Panama's Catholic bishops conference and the Protestant Evangelical Alliance on Tuesday appealed to believers to form a "common front" against same-sex marriage.
"The family is one of the important points that should unite all Panamanians. Lately, we have been led to believe that defending the traditional family is an act of discrimination, but the truth is that we are neither homophobes nor bigots," Archbishop Jose Domingo Ulloa said.
The Inter-American Court of Human Rights' recent finding that countries are obligated to guarantee the right of same-sex couples to marry "is not binding," the Catholic prelate told a press conference in Panama City.
The opinion was issued Jan. 9 in response to a request from Costa Rica seeking clarification of the rights of LGBT people.
Ulloa accused the court of seeking to impose "an ideology that goes against human nature."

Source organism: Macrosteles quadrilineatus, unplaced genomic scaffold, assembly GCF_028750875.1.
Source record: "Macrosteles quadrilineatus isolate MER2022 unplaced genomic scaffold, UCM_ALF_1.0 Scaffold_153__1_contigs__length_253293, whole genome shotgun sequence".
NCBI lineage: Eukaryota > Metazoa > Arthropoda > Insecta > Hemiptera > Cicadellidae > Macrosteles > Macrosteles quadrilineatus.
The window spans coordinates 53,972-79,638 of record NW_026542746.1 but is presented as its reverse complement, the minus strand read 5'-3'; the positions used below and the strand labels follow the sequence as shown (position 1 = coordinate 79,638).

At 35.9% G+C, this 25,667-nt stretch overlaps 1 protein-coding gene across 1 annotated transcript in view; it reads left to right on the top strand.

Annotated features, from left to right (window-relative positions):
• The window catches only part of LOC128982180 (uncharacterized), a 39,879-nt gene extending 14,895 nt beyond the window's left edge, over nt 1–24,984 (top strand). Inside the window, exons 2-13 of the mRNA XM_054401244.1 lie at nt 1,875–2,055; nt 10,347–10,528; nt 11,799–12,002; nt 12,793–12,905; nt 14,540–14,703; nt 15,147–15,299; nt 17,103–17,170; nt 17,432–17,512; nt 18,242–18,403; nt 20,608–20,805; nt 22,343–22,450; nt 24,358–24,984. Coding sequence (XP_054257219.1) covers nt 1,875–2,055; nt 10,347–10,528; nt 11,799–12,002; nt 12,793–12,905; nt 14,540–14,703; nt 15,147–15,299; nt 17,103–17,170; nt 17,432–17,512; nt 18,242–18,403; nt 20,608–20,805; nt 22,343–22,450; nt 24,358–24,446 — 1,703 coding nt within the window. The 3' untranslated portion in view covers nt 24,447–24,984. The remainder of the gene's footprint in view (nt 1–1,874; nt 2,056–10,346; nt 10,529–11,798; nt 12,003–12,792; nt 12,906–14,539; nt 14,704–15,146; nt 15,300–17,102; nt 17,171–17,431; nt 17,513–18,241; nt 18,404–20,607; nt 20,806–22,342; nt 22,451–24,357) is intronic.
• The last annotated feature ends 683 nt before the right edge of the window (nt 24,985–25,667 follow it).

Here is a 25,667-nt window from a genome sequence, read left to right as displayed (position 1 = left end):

Speaking for the Evangelical Alliance, Leovaldo Zurita said that same-sex marriage was not a priority for Panamanian society, which is instead eager for action to address violence and inequality.
Two weeks ago, Panama's vice president and foreign minister, Isabel De Saint Malo, suggested that the opinion could help the government "advance an agenda of equality and non-discrimination."
Social conservatives said De Saint Malo was trying to pressure the Panamanian Supreme Court into accepting a request by a gay couple married in the United States to validate their union in Panama.
Same-sex marriage is legal in a score of countries, Argentina, Brazil, Canada, Colombia, the United States, Mexico and Uruguay.
In an unprecedented act, first lady Lorena Castillo de Varela and other government officials joined a march last July in favor of LGBT rights.